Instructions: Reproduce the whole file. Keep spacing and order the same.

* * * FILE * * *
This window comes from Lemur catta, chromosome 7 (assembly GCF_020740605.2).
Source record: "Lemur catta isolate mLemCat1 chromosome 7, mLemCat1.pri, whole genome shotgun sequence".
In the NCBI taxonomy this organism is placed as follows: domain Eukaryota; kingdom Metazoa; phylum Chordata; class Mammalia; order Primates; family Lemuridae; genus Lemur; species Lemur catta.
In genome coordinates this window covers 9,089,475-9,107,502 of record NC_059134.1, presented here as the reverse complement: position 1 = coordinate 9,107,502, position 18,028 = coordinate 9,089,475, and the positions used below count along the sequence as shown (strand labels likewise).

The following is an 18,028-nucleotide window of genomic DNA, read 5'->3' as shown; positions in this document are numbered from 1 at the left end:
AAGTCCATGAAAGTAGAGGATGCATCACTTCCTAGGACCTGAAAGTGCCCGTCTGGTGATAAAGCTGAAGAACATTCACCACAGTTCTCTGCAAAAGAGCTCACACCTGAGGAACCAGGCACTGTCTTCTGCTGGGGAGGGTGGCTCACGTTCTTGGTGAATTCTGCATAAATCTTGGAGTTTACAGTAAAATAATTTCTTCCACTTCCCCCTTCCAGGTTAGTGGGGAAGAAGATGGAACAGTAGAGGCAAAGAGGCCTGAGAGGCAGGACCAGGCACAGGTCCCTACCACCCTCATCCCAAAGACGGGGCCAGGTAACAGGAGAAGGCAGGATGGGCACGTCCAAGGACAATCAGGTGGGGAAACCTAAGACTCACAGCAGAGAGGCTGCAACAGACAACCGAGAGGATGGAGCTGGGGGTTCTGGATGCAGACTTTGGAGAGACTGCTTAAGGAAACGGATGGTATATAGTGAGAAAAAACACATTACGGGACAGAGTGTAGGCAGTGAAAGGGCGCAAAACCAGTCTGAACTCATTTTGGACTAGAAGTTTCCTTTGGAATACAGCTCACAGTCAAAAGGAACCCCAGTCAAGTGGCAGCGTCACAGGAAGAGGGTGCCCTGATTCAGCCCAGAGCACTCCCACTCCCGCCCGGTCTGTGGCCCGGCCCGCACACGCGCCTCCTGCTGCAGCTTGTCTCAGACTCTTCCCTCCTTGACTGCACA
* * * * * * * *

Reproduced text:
This window comes from Lemur catta, chromosome 7 (assembly GCF_020740605.2).
Source record: "Lemur catta isolate mLemCat1 chromosome 7, mLemCat1.pri, whole genome shotgun sequence".
In the NCBI taxonomy this organism is placed as follows: domain Eukaryota; kingdom Metazoa; phylum Chordata; class Mammalia; order Primates; family Lemuridae; genus Lemur; species Lemur catta.
In genome coordinates this window covers 9,089,475-9,107,502 of record NC_059134.1, presented here as the reverse complement: position 1 = coordinate 9,107,502, position 18,028 = coordinate 9,089,475, and the positions used below count along the sequence as shown (strand labels likewise).

The following is an 18,028-nucleotide window of genomic DNA, read 5'->3' as shown; positions in this document are numbered from 1 at the left end:
AAGTCCATGAAAGTAGAGGATGCATCACTTCCTAGGACCTGAAAGTGCCCGTCTGGTGATAAAGCTGAAGAACATTCACCACAGTTCTCTGCAAAAGAGCTCACACCTGAGGAACCAGGCACTGTCTTCTGCTGGGGAGGGTGGCTCACGTTCTTGGTGAATTCTGCATAAATCTTGGAGTTTACAGTAAAATAATTTCTTCCACTTCCCCCTTCCAGGTTAGTGGGGAAGAAGATGGAACAGTAGAGGCAAAGAGGCCTGAGAGGCAGGACCAGGCACAGGTCCCTACCACCCTCATCCCAAAGACGGGGCCAGGTAACAGGAGAAGGCAGGATGGGCACGTCCAAGGACAATCAGGTGGGGAAACCTAAGACTCACAGCAGAGAGGCTGCAACAGACAACCGAGAGGATGGAGCTGGGGGTTCTGGATGCAGACTTTGGAGAGACTGCTTAAGGAAACGGATGGTATATAGTGAGAAAAAACACATTACGGGACAGAGTGTAGGCAGTGAAAGGGCGCAAAACCAGTCTGAACTCATTTTGGACTAGAAGTTTCCTTTGGAATACAGCTCACAGTCAAAAGGAACCCCAGTCAAGTGGCAGCGTCACAGGAAGAGGGTGCCCTGATTCAGCCCAGAGCACTCCCACTCCCGCCCGGTCTGTGGCCCGGCCCGCACACGCGCCTCCTGCTGCAGCTTGTCTCAGACTCTTCCCTCCTTGACTGCACA